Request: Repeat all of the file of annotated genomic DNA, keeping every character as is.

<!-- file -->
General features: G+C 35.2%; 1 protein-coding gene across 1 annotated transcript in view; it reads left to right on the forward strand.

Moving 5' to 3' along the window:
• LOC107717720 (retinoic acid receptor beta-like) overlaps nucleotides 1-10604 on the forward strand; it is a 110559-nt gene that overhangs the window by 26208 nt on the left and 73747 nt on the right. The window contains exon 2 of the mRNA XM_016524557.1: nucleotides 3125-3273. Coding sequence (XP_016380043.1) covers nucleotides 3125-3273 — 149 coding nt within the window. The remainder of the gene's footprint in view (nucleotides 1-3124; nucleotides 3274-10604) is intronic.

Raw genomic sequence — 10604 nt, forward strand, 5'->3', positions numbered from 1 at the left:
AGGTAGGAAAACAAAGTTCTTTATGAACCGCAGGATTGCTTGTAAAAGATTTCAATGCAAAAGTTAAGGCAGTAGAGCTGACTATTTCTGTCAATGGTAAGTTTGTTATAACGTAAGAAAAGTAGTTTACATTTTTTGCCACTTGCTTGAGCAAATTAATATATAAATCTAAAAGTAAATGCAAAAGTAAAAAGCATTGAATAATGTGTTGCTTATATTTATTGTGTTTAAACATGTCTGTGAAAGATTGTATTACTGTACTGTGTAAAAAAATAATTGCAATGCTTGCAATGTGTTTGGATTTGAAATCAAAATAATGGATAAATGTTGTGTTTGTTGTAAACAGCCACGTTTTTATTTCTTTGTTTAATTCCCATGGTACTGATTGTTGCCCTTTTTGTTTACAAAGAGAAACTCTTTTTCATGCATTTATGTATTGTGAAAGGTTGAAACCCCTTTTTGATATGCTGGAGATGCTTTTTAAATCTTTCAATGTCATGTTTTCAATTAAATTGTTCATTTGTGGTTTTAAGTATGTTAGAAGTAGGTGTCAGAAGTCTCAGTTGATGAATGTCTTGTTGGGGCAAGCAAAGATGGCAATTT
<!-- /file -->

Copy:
General features: G+C 35.2%; 1 protein-coding gene across 1 annotated transcript in view; it reads left to right on the forward strand.

Moving 5' to 3' along the window:
• LOC107717720 (retinoic acid receptor beta-like) overlaps nucleotides 1-10604 on the forward strand; it is a 110559-nt gene that overhangs the window by 26208 nt on the left and 73747 nt on the right. The window contains exon 2 of the mRNA XM_016524557.1: nucleotides 3125-3273. Coding sequence (XP_016380043.1) covers nucleotides 3125-3273 — 149 coding nt within the window. The remainder of the gene's footprint in view (nucleotides 1-3124; nucleotides 3274-10604) is intronic.

Raw genomic sequence — 10604 nt, forward strand, 5'->3', positions numbered from 1 at the left:
AGGTAGGAAAACAAAGTTCTTTATGAACCGCAGGATTGCTTGTAAAAGATTTCAATGCAAAAGTTAAGGCAGTAGAGCTGACTATTTCTGTCAATGGTAAGTTTGTTATAACGTAAGAAAAGTAGTTTACATTTTTTGCCACTTGCTTGAGCAAATTAATATATAAATCTAAAAGTAAATGCAAAAGTAAAAAGCATTGAATAATGTGTTGCTTATATTTATTGTGTTTAAACATGTCTGTGAAAGATTGTATTACTGTACTGTGTAAAAAAATAATTGCAATGCTTGCAATGTGTTTGGATTTGAAATCAAAATAATGGATAAATGTTGTGTTTGTTGTAAACAGCCACGTTTTTATTTCTTTGTTTAATTCCCATGGTACTGATTGTTGCCCTTTTTGTTTACAAAGAGAAACTCTTTTTCATGCATTTATGTATTGTGAAAGGTTGAAACCCCTTTTTGATATGCTGGAGATGCTTTTTAAATCTTTCAATGTCATGTTTTCAATTAAATTGTTCATTTGTGGTTTTAAGTATGTTAGAAGTAGGTGTCAGAAGTCTCAGTTGATGAATGTCTTGTTGGGGCAAGCAAAGATGGCAATTT